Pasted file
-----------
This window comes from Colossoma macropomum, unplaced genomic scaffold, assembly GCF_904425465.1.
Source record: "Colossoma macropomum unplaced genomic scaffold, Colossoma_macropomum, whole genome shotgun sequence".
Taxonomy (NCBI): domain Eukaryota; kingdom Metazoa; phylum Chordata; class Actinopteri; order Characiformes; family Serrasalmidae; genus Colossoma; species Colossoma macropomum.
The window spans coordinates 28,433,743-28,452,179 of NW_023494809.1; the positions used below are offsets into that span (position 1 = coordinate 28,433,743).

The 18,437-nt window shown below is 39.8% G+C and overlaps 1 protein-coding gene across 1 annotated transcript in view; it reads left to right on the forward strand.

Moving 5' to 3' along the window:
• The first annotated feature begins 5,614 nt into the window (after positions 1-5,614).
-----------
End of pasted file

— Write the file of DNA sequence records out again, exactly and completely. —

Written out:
This window comes from Colossoma macropomum, unplaced genomic scaffold, assembly GCF_904425465.1.
Source record: "Colossoma macropomum unplaced genomic scaffold, Colossoma_macropomum, whole genome shotgun sequence".
Taxonomy (NCBI): domain Eukaryota; kingdom Metazoa; phylum Chordata; class Actinopteri; order Characiformes; family Serrasalmidae; genus Colossoma; species Colossoma macropomum.
The window spans coordinates 28,433,743-28,452,179 of NW_023494809.1; the positions used below are offsets into that span (position 1 = coordinate 28,433,743).

The 18,437-nt window shown below is 39.8% G+C and overlaps 1 protein-coding gene across 1 annotated transcript in view; it reads left to right on the forward strand.

Moving 5' to 3' along the window:
• The first annotated feature begins 5,614 nt into the window (after positions 1-5,614).